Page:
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The Palestinian Entrepreneur Fuelling MENA’s Second-Hand Market

Palestinian startup Dawerha brings a digital approach to second-hand products, with hopes of encouraging a circular mindset in the region’s hyper consumerist culture.

May El Habachi

E-commerce startup Dawerha is on a mission to change the perception of second-hand items in Palestine and the MENA region. Named after the Arabic words for ‘recycle it’, the platform enables users to sell, buy or donate used items, bringing a digital approach to second-hand products and encouraging a circular mindset in the region’s hyper consumerist culture since its launch in 2022.

An economics major turned entrepreneur, Safaa Ayyad was first turned to the idea of buying and selling second-hand items after the birth of her second child. “Baby items such as car seats, high chairs and cribs tend to be very expensive,” Ayyad tells Startup Scene. “At the time, I saw a woman on social media who was living abroad and bought her daughter’s things from second-hand stores. It was then I thought that we should have something similar in Palestine and the Arab region. We have to introduce this concept to our culture and raise awareness on this issue, with the goal of protecting the environment and conserving money.”

To test the idea, Ayyad launched a Facebook group in 2020 called Yad Thany, or ‘second-hand’ in Arabic, to buy and sell second-hand items. “I was able to buy beds and closets for my children at a very good price there,” she says. “This was my first experience buying used products, and it was a good experience.”

Two years later, the Facebook group led to the creation of the Dawerha app and website. With the momentum on her side, Ayyad soon plans to expand the platform to Jordan and Egypt to further spread the circular economy concept across the region.


GROWING A COMMUNITY

While the platform has grown organically with more than 10,000 followers on social media, Ayyad is now looking to strengthen Dawerha’s online community with on-ground activations.

“We want to grow our community even more and rely on word of mouth,” Ayyad explains. “Everyone who has dealt with us previously brought someone else to the platform, so we want to strengthen that.”

With special focus on baby items, which account for an estimated 79% of sales according to Ayyad, Dawerha organises campaigns at nurseries and schools to raise awareness on the benefits of having a circular economy.


FINANCIAL HURDLES

Like any young startup, raising investments was challenging for Dawerha. These challenges were dramatically compounded by the limited funding alternatives in Palestine.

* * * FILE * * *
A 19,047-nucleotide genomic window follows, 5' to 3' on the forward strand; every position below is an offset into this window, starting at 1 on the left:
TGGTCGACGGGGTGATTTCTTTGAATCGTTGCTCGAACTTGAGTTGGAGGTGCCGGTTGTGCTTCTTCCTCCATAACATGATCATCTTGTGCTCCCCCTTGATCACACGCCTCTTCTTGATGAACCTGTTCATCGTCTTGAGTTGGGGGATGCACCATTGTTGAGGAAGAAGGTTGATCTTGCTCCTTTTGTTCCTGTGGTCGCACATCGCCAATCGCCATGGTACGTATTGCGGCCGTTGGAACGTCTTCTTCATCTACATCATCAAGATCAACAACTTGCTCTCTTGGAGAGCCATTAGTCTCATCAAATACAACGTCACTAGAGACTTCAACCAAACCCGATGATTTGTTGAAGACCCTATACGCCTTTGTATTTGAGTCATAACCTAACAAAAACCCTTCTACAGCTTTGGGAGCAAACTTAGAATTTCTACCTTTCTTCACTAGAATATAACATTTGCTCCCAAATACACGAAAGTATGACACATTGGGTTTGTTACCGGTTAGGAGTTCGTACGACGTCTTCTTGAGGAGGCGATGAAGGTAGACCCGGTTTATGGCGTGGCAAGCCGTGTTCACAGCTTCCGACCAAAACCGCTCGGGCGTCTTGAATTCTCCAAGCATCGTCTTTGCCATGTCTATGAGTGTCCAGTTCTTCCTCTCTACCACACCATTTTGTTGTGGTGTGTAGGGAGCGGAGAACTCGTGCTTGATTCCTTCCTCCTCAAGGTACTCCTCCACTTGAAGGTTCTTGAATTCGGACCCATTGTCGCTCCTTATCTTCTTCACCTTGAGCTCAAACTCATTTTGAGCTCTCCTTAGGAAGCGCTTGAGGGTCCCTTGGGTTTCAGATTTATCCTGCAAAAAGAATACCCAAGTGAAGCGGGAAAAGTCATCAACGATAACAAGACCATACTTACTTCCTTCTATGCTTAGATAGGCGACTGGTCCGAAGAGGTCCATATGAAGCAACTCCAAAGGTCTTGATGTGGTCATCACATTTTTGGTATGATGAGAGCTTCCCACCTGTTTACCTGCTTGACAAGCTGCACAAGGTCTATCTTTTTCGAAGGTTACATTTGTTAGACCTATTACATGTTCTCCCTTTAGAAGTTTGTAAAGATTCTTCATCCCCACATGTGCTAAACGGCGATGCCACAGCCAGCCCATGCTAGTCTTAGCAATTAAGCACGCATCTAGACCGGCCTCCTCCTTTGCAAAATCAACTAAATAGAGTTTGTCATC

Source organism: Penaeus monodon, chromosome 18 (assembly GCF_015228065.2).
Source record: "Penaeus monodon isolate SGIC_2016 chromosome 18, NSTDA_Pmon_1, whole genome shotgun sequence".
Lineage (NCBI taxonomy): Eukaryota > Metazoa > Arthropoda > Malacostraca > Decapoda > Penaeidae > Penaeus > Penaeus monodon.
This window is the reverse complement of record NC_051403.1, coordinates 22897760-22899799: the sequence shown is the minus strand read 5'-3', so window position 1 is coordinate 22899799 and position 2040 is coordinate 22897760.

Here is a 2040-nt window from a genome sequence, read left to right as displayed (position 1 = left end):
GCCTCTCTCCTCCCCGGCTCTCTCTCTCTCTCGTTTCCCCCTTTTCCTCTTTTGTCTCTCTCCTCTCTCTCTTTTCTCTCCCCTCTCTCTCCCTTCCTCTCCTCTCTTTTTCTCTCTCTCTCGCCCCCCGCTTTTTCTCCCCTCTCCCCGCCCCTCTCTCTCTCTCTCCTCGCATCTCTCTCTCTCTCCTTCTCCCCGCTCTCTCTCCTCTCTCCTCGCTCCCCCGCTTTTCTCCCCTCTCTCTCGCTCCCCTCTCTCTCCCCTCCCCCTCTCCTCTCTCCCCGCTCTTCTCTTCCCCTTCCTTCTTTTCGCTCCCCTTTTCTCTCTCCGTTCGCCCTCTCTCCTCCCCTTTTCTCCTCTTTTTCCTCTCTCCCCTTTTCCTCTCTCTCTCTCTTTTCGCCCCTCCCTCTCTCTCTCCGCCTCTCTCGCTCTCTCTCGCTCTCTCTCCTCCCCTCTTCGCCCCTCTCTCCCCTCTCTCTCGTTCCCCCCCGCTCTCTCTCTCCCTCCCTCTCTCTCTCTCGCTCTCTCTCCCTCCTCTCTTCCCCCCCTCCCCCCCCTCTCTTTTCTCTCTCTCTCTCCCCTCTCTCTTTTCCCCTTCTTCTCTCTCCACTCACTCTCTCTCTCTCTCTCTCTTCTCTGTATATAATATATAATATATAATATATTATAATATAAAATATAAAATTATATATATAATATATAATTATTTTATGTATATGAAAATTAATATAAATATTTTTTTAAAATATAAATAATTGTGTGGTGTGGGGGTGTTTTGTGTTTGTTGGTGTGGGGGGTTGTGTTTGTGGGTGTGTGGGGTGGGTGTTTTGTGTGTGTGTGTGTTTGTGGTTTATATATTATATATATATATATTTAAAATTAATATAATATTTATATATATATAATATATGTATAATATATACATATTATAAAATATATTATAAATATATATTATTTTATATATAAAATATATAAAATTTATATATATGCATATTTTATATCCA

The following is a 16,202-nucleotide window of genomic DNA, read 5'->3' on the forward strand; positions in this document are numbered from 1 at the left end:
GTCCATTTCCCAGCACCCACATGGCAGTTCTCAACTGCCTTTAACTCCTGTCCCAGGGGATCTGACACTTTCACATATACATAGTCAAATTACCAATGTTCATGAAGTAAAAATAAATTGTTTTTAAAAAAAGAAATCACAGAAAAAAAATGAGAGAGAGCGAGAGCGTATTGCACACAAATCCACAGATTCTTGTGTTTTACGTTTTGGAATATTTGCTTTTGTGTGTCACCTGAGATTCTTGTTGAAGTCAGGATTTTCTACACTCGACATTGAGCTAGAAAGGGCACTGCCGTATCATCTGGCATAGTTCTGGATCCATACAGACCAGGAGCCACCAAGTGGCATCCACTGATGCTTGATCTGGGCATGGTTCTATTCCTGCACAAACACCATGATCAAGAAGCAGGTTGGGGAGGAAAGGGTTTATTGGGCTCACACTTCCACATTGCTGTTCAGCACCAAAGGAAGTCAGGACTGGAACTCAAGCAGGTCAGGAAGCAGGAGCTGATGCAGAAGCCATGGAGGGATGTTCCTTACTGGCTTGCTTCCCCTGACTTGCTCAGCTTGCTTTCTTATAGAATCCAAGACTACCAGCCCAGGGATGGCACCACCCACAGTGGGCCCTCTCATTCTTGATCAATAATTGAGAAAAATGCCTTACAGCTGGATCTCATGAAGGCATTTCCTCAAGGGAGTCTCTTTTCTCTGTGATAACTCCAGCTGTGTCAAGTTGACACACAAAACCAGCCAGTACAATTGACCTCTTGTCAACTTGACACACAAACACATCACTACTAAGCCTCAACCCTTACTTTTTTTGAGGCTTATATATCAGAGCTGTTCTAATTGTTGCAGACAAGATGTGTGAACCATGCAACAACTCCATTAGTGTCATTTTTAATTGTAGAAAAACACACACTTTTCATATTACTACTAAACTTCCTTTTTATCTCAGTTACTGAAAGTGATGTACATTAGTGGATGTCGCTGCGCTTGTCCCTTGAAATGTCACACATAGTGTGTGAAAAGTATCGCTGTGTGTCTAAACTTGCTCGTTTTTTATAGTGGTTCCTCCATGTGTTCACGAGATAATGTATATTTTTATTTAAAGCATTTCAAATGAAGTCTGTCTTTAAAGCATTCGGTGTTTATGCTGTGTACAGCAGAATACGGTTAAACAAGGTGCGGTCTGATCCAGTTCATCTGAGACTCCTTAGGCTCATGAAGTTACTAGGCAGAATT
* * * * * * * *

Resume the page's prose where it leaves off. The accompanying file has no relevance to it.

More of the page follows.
With Ibtikar Fund being the only active VC in Palestine, startups risk losing out on investment opportunities if they are not able to secure funding from them. And while grants are available for Palestinian entrepreneurs, they usually come in small amounts of $2,500 or $5,000, making it difficult to kickstart or sustain any business.

“Dawerha has been on my mind since 2020. But because of these funding challenges, bringing it to life as a website and an application took too much time,” Ayyad says. “I think if we were outside Palestine, it could have taken me about three months to launch instead of years.”

Nevertheless, Ayyad was adamant to actualise her vision: she bootstrapped her startup and applied for grants to launch and grow Dawerha. With expansion plans on the horizon, Ayyad plans to raise investments in H2 2023 to enter both the Egyptian and Jordanian markets.


CHANGING MINDSETS 

With the second-hand market estimated to reach $5.4 trillion by 2026 according to data by Morgan Stanley, Ayyad is optimistic about normalising used items in the region.

“I see Gen Zs and millennials more inclined to buy used items, because they are more concerned about the environment and want to find ways to look after it,” says Ayyad. “The trend is heading there, and as a result the second-hand market is growing rapidly.”

While Ayyad did not experience much resistance from her community about buying used items, she still thinks that more can be done to change perceptions of second-hand products - starting with affluent consumers.

“People who use this platform don’t have to come from limited means,” says Ayyad. “For example, my financial position is not bad, but I’m choosing to buy second hand products because it really enables me to save money, particularly with today’s rising prices, while protecting the environment at the same time.”

By expanding the platform to neighbouring markets, Ayyad hopes to further reinforce the mindset of reusing products. “The important thing is to have the mindset of not throwing things away, you can sell or even donate it to others who need it.”

Looking to the future, Ayyad aims to expand the platform beyond baby items to include furniture, clothes and vintage products, amongst other goods. “We want to be the first destination for people to go buy, sell, donate, exchange anything related to second hand in the MENA region.”

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